Be ready for people to want to play themselves, especially in a modern game. A couple of my players did this. Initially I was all “nooo, be someone different,” but that was my gatekeeper speaking. It’s totally fine. Some people may want to branch out later, but who cares if they don’t? Self-inserts are a perfectly good tradition.

I’ve read some claims that new tabletop gamers will immediately understand and leap into the concept of shared ownership over the fiction. This is not true. Some of my players dig the idea that I’m telling the story as a GM. Again, it’s fine; people need to ease into new stuff. Just make sure the choice is there. I say stuff like “Do you think there could be a baseball bat there?” a lot, and that’s working fine.

Going cinematic with descriptions is excellent. I’ve been leaning into the opening sequence / closing credits bit from time to time, and it really sets the stage nicely.

Be aware that new players may be trying to read your face to figure out what you think their characters should do. Tabletop gaming can be nerve-wrackingly open ended and right now there’s a lot of uncertainty in the world! It took a session or two for people to buy into the idea that I was, as the book says, a fan of their characters regardless of their choices. I’ve also developed a technique for giving two possible options when they really want me to suggest something, and over time I think that’s helped everyone realize there’s no bad choice from the perspective of the players.

MotW has more support available than you might assume; I can always be lazy and yoink something out of Tome of Mysteries or the subreddit. Also, shoutout to Zombiefest Double Features which my players loved.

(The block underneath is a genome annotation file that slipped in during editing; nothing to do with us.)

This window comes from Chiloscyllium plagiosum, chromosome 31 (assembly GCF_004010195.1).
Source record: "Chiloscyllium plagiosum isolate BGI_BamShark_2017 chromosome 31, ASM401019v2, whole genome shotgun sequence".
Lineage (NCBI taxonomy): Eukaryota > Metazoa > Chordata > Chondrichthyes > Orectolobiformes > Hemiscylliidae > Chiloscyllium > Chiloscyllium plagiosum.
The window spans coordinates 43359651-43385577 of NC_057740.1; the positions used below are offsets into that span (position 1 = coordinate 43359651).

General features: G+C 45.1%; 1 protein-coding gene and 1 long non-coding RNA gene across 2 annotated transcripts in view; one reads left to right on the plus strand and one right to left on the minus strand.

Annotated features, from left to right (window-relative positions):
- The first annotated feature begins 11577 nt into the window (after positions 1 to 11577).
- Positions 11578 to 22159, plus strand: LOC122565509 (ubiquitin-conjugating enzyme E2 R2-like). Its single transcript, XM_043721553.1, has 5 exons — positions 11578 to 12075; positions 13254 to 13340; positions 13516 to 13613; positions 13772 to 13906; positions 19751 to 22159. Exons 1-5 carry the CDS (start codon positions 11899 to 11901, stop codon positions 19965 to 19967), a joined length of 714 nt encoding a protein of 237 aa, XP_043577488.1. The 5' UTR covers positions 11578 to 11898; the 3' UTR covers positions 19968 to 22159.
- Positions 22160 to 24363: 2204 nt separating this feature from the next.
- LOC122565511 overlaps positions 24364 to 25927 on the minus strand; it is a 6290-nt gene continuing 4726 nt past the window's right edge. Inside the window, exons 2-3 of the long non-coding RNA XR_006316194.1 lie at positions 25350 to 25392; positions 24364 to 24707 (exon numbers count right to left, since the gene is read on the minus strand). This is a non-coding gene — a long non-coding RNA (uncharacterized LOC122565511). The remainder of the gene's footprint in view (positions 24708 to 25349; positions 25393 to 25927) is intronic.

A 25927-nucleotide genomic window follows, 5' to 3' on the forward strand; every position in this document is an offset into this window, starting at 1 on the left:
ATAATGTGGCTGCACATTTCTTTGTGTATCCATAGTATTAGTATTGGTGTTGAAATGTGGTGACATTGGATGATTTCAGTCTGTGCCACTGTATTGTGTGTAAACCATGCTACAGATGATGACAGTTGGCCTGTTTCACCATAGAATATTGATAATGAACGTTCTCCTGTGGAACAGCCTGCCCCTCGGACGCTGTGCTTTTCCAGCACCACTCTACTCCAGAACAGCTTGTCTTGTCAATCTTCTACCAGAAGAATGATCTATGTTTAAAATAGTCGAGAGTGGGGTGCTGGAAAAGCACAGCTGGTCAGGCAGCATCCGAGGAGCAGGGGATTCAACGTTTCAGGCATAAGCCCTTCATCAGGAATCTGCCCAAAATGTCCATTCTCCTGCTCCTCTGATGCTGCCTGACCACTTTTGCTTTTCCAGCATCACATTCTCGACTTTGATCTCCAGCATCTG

I expect to run a couple more mysteries and wrap the arc. I did not use the full on arc structure described, in part because I wasn’t sure how long we’d wind up going and in part because I’m lazy. I am pretty sure I could retrofit an arc onto the play we’ve done, though.

It’s been a great experience. I’d recommend MotW for new players, and I think probably also for new GMs. As with any good Powered by the Apocalypse game, you just follow the GM principles and make the moves as they come.

2 Comments

  1. “I started out the first session with the lines and veils safety conversation, followed by an explanation of the X card. Absolutely do this. Always do it, but do it especially with new players, because they are trying something new that has emotional weight and you need to make their experience safe.”

    Took a few clicks to get to that safety checklist, but wow that is a great triggers / trauma / oppression workshop all wrapped up in one list! Trying to imagine back to my first game in high school and what the reaction would have been. So far off the radar I’m honestly not sure what would have happened. (A campaign in which casually killing other PCs for XP became a thing for a while. :-P)

    • Yes! Safety tools are amazing and I wish we’d had those way back when. Even if you never run into any of the boundaries, it helps make sure everyone’s on the same page in terms of tone.